Ukraine Prepares for the Worst as Gas Supplies are Cut Off!
In a bold move, Russia decided to up the stakes and cut off Ukraine’s gas supply. This decision is bound to have immediate effects on the already destabilised Ukrainian economy. Should Russia continue to shut off the supply, European nations will start feeling the pinch in the coming months. At the heart of the dispute is Ukraine's reluctance to pay the higher prices being demanded by Russia.
The government in Kiev is battling against a well-organised and obdurate insurgency in the eastern regions of the country. The ongoing tensions have polarised society between those favouring cessation, and those seeking a strong and united Ukraine. The country has been racked by economic turmoil, political upheaval and violence in the weeks and months since the pro-Russian leader Yanukovich was ousted.
Winter Energy Needs Could Tip the Scales
The short-term effects of this latest debacle will likely not impact heavily on European energy supplies. However, as the winter approaches it may prove to be devastating. European stockpiles will likely diminish and lead to a spike in international gas prices which could have far-reaching implications on the global economy.
The Eurozone economy is largely intertwined with that of Russia vis-a-vis its energy supply. The gas company at the centre of this highly contentious issue, Gazprom, made public its decision to halt gas flows from Russia to the Ukraine, owing to a shortfall in the monies owing to the company. It is estimated that approximately 15% of all natural gas supplies that are consumed in Europe come through Ukrainian pipelines.
The Russian decision to cut supplies of natural gas may result in a long-term tit-for-tat escalation between the two nations. The natural gas company in the Ukraine alluded to being able to weather the storm until the end of the year, if need be. According to GSE (Gas Storage Europe), Ukraine’s gas supplies are at 42%. Ukraine’s consumption in the last several months was 13.5 billion cubic metres, and some 18.5 billion cubic metres are required for the winter. The Russians have decided to treat the issue as business as usual, with Ukraine getting precisely what it pays for.
The Russian Prime Minister and Ukrainian Prime Minister are at odds regarding the payment. The Ukrainians refuse to pay what they consider extortionate prices for gas from Russia. They also fear that the money that is transferred to Russia will be used to fund the pro-Russian insurgents presently wreaking havoc on their country. The Russians deny these allegations. To further punish the Ukrainians, the Russians have stopped importing Ukrainian potatoes, citing contamination as their reason. This is bound to place further pressure on the already ailing Ukrainian economy.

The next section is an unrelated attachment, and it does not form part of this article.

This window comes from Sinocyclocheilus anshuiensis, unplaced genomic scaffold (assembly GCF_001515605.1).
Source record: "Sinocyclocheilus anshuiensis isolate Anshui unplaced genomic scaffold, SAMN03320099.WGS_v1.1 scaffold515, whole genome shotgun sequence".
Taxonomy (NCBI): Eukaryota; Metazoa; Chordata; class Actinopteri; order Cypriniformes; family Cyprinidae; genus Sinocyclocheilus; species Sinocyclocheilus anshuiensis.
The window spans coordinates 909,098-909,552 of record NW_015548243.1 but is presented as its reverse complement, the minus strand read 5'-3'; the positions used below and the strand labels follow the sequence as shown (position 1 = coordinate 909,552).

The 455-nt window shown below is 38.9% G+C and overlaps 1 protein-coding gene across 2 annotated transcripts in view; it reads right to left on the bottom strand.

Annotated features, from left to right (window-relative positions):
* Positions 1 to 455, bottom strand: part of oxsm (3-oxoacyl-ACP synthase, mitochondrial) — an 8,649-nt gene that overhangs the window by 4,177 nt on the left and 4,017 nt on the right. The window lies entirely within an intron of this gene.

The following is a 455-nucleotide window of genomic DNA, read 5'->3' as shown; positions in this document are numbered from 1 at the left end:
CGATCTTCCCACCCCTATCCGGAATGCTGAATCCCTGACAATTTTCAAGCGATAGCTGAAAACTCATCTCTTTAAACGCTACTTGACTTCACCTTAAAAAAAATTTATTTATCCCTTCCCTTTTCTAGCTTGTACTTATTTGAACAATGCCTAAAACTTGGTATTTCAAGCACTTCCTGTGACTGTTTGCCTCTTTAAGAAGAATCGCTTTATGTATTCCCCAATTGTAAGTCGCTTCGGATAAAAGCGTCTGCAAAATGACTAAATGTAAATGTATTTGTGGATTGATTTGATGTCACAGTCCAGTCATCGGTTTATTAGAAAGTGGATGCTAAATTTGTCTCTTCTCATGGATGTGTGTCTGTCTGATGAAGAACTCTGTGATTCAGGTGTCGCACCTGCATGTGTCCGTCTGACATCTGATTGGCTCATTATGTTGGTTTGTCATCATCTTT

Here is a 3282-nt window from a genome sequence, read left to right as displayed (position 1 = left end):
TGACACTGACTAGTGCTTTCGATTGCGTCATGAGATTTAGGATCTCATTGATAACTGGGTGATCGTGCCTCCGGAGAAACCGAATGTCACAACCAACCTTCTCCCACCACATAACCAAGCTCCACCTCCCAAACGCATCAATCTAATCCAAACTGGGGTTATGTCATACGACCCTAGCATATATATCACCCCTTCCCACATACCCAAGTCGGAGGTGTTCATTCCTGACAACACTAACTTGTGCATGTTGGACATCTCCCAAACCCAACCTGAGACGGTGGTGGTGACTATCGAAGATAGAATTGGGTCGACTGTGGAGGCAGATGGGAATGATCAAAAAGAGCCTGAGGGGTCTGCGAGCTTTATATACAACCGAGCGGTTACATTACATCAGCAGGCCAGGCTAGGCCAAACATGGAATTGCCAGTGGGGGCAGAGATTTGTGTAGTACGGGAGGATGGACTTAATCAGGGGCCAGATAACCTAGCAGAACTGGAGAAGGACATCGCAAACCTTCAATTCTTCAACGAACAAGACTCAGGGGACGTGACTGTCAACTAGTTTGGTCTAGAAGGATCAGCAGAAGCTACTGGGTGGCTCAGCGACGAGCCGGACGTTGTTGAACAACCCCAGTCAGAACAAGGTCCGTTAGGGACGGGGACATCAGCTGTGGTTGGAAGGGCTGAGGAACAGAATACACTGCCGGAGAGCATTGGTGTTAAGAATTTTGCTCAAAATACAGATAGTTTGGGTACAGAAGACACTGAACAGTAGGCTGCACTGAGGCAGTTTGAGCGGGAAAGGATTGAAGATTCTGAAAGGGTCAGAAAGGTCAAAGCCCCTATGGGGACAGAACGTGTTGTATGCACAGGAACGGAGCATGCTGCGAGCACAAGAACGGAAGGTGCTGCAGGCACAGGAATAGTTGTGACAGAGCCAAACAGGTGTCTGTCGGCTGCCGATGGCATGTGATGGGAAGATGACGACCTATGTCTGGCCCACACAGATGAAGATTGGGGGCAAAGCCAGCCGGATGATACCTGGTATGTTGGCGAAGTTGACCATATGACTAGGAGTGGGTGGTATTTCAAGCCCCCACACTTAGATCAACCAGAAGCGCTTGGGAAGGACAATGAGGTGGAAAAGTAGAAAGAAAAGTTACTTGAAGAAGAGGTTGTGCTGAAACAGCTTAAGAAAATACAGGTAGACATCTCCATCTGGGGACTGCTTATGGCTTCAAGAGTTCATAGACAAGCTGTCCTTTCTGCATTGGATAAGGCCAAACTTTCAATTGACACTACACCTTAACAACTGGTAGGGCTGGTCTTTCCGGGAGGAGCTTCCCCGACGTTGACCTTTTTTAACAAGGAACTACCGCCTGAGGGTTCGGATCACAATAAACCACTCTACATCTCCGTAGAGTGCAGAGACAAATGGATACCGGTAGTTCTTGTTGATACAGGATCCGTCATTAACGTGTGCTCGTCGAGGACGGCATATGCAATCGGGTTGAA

Pro-Russian Separatists Reject Calls for a Truce
When the newly elected Ukrainian Prime Minister Poroshenko assumed office, he immediately called for a ceasefire between pro-Russian separatists and government forces. His calls were rejected and vicious fighting flared up in the eastern Ukraine. While the precise number cannot be ascertained with accuracy, the Ukraine military estimates that they could be upwards of 20,000 insurgents operating in the country. The Donetsk region remains a hotbed of unrest, with the rebels assuming control of government buildings, installations, banks and tax authorities.
On Saturday, 14 June, pro-Russian rebels took out a Ukrainian transport plane, resulting in the deaths of 49 people. This was met by violent attacks on the Russian embassy in the capital of Ukraine. Following Russia's annexation of Crimea as an independent federal state, the gas price increased by 81%. The price that the Ukrainians are now expected to pay per thousand cubic metres of gas is $485.50. The Ukrainians refuse to pay these extortionate costs, and even after the compromise price of $385 was reached, problems remain. The Ukrainians feel that any decisions they take that arouse the ire of Russia will result in higher gas prices.
Ukrainians face a dilemma since they rely on Russian gas supply to service their country's needs. Even if Ukraine purchases gas from other countries, there will still be a shortfall. According to the Russian gas giant, Gazprom, the Ukraine owes $4.5 billion for gas supplies. The Ukrainians have agreed to pay $326 per 1,000 cubic metres of gas. This issue is particularly important since Slovakia receives an estimated 80% of its natural gas via the Ukraine. Bulgaria receives as much as 90% of its gas via the Ukrainian pipelines. The Russians have made it clear that only Ukrainian supply will be limited – not the supply that Europe receives. Russia’s history with matters like this has resulted in countries like Slovakia and Bulgaria losing their supply. Russian gas supply to the Nordstream pipeline will continue, and supplies to Europe can be rerouted via the Baltic Sea.
Projections in Light of the Gas Shutoff
Banc De Binary analysts have been pouring over commodities prices, noting the peaks and troughs of natural gas on Monday the 16th June. Natural gas hit its low point of 4.6725 at 2PM, and rallied as high as 4.776 at 4:45 PM. By the close of the day, the price had dropped to 4.7075 at 9PM. Based on the current numbers, natural gas is definitely bullish and is likely to see traders streaming in to profit from the lower price. A few days earlier, on Friday the 13th June, the gas price formed a shooting star. The pullback is likely not a trend and will in all likelihood reverse. The 4.50 level is seen as the critical level, after which point natural gas futures will be sold and the market will take on a definite bearish tone.